curator for elasticsearch

Garbage collection for Elasticsearch

Sometimes, it would be handy to have a janitor like tool which takes care of your Elasticsearch database. If you're using Elasticsearch as backend for a syslog server, you'll notice that the disk will be filled up quite quickly. Of course you would like to search your recent syslog messages but the older ones become less relevant with time. To limit the storage capacity needed, you have to delete old indices from time to time.

Curator takes care of the mess

In fact, there is a janitor like tool for Elasticsearch called Curator. The installation and configuration is quite easy:

apt-get install elasticsearch-curator

After the installation, you should create a config dir in /etc:

mkdir /etc/curator

In this directory, you create two files: The base configuration for curator and a so called action file. A base configuration (/etc/curator/curator.yml) could look like this.

  port: 9200
  use_ssl: False
  ssl_no_validate: False
  timeout: 30
  master_only: False

  loglevel: INFO
  logfile: /var/log/curator.log
  logformat: default
  blacklist: ['elasticsearch', 'urllib3']

Please be aware of the fact, that this is a YAML file, so indention is really important as it's part of the syntax!

Next, you create an action file (/etc/curator/action_space.yml), which could look like this:

    action: delete_indices
    description: This action file cleans up the elasticsearch index
      ignore_empty_list: True
      continue_if_exception: False
      - filtertype: pattern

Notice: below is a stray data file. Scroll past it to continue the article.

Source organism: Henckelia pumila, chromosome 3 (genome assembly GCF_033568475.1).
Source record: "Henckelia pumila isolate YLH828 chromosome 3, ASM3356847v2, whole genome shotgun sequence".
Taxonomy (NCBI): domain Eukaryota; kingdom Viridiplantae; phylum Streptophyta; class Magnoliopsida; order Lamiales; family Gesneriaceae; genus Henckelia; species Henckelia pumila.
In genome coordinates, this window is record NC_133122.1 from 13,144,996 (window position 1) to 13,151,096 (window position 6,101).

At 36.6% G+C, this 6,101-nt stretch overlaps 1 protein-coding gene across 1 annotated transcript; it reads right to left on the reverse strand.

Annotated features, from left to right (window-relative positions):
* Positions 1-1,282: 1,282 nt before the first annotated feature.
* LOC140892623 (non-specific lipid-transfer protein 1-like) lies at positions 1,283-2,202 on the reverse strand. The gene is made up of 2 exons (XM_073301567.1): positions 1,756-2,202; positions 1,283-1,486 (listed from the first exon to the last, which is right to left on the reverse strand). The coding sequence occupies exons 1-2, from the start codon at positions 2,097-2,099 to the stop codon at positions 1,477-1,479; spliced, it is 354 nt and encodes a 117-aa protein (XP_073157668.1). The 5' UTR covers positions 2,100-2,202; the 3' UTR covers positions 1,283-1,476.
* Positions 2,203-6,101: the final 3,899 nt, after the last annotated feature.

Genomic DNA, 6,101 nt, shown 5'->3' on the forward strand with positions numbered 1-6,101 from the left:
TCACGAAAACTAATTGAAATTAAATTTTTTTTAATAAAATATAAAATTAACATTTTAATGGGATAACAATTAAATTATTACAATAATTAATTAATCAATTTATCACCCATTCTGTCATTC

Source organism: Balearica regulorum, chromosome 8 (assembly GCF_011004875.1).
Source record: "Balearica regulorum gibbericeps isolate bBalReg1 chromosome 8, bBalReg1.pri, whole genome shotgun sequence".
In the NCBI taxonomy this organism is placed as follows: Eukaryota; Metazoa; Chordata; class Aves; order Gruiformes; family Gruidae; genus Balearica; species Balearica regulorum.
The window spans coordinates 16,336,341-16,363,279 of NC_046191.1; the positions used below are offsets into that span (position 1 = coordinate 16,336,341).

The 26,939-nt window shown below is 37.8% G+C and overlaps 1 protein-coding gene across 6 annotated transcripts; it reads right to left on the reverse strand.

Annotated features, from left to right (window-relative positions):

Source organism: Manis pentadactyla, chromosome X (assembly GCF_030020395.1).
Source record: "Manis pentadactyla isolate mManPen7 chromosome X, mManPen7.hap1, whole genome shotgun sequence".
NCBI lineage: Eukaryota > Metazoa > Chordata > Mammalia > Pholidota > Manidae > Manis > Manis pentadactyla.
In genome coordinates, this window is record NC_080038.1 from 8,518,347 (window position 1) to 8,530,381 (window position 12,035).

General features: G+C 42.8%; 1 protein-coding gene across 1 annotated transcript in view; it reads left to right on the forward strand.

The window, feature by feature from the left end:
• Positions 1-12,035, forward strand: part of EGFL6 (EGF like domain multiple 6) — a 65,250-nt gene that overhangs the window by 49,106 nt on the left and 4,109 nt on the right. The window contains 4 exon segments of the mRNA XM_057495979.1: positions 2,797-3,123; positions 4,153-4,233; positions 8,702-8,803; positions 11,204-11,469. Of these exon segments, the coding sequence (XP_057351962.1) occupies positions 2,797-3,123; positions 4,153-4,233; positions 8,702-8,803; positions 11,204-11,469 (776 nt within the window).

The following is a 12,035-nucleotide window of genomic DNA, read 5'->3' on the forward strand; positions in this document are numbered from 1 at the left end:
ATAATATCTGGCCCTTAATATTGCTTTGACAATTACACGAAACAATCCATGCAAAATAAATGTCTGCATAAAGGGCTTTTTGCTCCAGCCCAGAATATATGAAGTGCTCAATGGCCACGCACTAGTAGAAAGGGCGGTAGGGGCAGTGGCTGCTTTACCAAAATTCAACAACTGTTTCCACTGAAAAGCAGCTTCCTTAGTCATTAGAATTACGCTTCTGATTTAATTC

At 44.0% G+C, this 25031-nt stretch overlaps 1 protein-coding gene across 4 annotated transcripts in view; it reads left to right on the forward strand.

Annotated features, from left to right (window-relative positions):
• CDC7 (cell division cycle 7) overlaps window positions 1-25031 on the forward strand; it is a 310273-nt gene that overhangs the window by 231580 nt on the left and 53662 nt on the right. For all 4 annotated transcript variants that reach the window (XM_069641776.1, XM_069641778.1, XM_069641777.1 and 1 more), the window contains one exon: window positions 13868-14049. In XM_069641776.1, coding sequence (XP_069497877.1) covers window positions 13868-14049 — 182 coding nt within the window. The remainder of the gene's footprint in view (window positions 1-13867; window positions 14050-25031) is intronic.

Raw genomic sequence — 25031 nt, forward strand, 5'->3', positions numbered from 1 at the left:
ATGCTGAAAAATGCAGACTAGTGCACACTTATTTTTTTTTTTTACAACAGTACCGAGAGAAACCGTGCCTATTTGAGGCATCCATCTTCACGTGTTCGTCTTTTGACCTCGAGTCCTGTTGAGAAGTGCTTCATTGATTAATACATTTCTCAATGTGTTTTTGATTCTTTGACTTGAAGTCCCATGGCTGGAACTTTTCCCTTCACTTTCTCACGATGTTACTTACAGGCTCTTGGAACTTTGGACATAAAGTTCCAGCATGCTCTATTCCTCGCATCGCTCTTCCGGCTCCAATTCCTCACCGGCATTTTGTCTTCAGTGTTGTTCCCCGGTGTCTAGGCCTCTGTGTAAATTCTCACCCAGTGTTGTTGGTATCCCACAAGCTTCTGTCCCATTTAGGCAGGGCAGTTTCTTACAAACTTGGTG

kind: prefix
        value: syslog-ng_
      - filtertype: space
        disk_space: 9

Again, keep an eye on th indention!

This action file will delete Elasticsearch indices which look like syslog_ng* when the accumulated size is greater than 9GB. As it goes from now to past, only old indices are deleted.

Unfortunatelly, this is only that easy if you're using this for a single node Elasticsearch cluster.

Testing and periodic execution

Of course you should test your action file before running it on your production database. To do so, you can use the --dry-run option:

curator --dry-run --config /etc/curator/curator.yml /etc/curator/action_space.yml

As you defined in curator.yml to write a log to /var/log/curator.log you will be able to see what curator would do.

To eventually run curator periodically, you simple add a cronjob which executes curator:

curator --config /etc/curator/curator.yml /etc/curator/action_space.yml

That's it.

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